In most of these countries being cited, their Presidents rush to the scenes of sudden disruption and violence, reaching out to the families of victims and survivors with words of solace, empathy and love. Indeed, there appears to be no limit to the extent that those governments would go to safeguard the rights of, and protect their own citizens. Those governments certainly do not make feeble excuses for their inability to show love and concern. Neither do they attempt to physically (using hired thugs) or verbally (through government agencies and spokesmen) attack those who venture to express solidarity with the victims or survivors of crises.
In Nigeria, we have a Government where high-ranking public officials unabashedly inform the world that there is absolutely no benefit to the President visiting Chibok as such a trip would not ‘bring back the girls’. The motives of concerned citizens who remind government and it’s officials that it is their constitutional duty to protect and promote the welfare of citizens are denounced; official channels, sustained by tax payers money are utilised to lambast and discredit caring and conscientious Nigerian citizens, because after all, ‘none of them are the biological parents of the missing girls’.
In our country today, members of the BBOG coalition are condemned and castigated by government officials for standing up for the girls; innocent Nigerian girls whose only ‘offence’ appears to have been their desire to better themselves by acquiring an education. Massive resources are sourced and allocated for the sole purpose of harassing and intimidating perceived enemies of government, whereas the military personnel fighting the insurgency in the field are in dire need of such resources, being bereft of the requisite wherewithal to effectively confront and combat the enemy.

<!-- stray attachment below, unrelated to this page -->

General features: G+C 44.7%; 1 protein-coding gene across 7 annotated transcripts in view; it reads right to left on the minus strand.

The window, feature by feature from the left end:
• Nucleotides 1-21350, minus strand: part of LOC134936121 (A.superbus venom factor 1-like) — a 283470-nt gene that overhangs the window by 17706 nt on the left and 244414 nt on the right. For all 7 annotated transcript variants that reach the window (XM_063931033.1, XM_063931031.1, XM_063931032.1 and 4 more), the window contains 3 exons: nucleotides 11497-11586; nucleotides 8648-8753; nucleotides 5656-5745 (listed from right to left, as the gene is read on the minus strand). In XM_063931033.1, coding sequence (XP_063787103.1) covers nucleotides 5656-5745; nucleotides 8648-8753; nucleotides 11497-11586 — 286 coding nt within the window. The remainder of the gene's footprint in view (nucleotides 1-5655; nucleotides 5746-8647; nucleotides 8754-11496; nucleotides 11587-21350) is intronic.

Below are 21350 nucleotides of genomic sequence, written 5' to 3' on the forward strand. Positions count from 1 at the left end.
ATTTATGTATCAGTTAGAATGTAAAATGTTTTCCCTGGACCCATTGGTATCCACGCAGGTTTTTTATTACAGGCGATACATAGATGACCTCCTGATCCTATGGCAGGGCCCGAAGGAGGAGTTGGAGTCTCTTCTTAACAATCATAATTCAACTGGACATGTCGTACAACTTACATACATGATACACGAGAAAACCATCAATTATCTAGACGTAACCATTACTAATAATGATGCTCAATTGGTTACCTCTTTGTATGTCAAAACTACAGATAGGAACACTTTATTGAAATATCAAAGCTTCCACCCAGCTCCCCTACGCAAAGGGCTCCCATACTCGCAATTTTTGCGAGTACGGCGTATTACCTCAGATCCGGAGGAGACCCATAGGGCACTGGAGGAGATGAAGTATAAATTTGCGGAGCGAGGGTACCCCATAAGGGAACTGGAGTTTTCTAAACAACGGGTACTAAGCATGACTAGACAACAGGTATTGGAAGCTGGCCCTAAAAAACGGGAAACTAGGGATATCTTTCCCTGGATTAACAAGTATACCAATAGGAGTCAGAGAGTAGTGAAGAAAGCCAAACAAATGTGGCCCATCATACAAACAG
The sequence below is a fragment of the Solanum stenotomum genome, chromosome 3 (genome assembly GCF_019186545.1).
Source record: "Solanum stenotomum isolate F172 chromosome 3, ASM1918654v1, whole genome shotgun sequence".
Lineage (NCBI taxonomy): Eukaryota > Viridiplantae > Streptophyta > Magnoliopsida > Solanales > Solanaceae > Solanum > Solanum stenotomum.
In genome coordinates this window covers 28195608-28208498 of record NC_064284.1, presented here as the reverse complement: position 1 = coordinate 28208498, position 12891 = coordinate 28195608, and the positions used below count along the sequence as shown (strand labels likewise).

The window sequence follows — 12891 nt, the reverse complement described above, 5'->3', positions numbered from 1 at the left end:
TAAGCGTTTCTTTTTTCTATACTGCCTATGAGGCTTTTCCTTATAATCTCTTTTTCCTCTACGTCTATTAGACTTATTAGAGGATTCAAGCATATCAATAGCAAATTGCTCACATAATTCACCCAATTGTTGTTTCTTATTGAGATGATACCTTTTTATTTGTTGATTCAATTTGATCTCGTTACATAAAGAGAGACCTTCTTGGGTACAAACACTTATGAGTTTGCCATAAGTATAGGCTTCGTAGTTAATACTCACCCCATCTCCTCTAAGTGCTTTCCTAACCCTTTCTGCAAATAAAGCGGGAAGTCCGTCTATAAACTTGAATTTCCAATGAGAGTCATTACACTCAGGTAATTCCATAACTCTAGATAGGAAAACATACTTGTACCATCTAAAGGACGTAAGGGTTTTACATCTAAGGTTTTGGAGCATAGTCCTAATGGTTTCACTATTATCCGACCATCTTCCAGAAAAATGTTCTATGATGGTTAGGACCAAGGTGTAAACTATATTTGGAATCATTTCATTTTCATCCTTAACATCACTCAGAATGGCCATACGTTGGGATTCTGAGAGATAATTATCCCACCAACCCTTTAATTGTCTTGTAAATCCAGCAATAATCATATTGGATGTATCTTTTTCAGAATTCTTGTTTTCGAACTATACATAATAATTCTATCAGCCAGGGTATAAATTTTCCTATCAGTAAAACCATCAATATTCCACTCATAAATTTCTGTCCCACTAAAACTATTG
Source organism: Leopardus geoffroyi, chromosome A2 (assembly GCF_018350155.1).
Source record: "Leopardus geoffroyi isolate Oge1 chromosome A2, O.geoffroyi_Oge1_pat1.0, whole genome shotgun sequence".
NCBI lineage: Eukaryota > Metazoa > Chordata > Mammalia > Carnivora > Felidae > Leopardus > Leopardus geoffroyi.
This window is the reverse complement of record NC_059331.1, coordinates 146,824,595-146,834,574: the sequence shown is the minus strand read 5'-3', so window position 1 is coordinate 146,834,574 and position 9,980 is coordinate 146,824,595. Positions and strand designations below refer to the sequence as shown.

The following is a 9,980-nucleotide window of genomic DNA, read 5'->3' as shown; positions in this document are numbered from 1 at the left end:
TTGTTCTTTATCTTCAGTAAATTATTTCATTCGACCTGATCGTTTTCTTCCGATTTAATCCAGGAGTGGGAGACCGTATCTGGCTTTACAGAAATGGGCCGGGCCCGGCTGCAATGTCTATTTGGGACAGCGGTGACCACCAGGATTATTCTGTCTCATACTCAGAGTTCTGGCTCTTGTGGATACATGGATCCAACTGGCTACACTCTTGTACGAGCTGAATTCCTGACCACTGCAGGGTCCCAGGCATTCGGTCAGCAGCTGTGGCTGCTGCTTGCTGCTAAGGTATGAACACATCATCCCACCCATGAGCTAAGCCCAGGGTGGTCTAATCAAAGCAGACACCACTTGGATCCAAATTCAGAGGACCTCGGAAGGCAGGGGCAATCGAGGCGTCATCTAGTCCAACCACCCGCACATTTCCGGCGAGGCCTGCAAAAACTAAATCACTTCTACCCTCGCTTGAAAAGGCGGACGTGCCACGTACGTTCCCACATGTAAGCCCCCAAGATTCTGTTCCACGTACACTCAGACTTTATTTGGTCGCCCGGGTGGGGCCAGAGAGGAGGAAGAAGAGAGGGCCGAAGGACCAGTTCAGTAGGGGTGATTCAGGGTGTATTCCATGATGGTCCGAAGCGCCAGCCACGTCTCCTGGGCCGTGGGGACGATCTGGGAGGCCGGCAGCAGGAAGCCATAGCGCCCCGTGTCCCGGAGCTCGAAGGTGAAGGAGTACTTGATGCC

What type of solidarity and support for government can be engendered by such an assault on the natural inclination to support fellow citizens; with alienation and intimidation? What culture are we borrowing from, where we are told pointedly that we must not express solidarity and compassion unless we have blood ties, share kinship with the victims of violence and injustice, or do not belong to any political party? Why is it so inappropriate for a President to reach out to a grieving and apprehensive Nigerian community, even for the purposes of extending sympathies and reassuring those who are on the verge of losing hope, having lost kith and kin, as well as property and a home they can call their own? Have we lost touch with our own humanity?
Our Constitution provides that the purpose of government is to safeguard life and property, yet empathy is sorely missing in governance. All we hear and see nowadays are the sundry advertorials rallying for support for the sustenance of a government that has so far appeared devoid of compassion; pleas that only appear hollow in the present circumstances. A government that actively demonstrates that it cares for its people will continue to engender support from the people. Where a Government appears steeped in its own selfish and parochial wants, however, it would be foolhardy for it to expect solidarity from the majority of the populace.
Ironically, it is not nearly as costly to reach out and show compassion, as it is to lavish money on propaganda that seeks to garner support. All that is required is a swift, sincere and good faith response, whatever the circumstances. Indeed, our Government becoming proactive in so many spheres would do Nigerians (and the government) a world of good. Visiting the camps of internally displaced people this festive season, for instance, would be a good place to start. That singular act would expressly edify that Government identifies with the plight of suffering Nigerians, thereby reassuring that all hope is not lost.
In a country where so much adversity has happened to so many, we desperately need to keep hope alive.
Mrs. Maryam Uwais, MFR, is principal counsel at Wali-Uwais & Co. She wrote from Abuja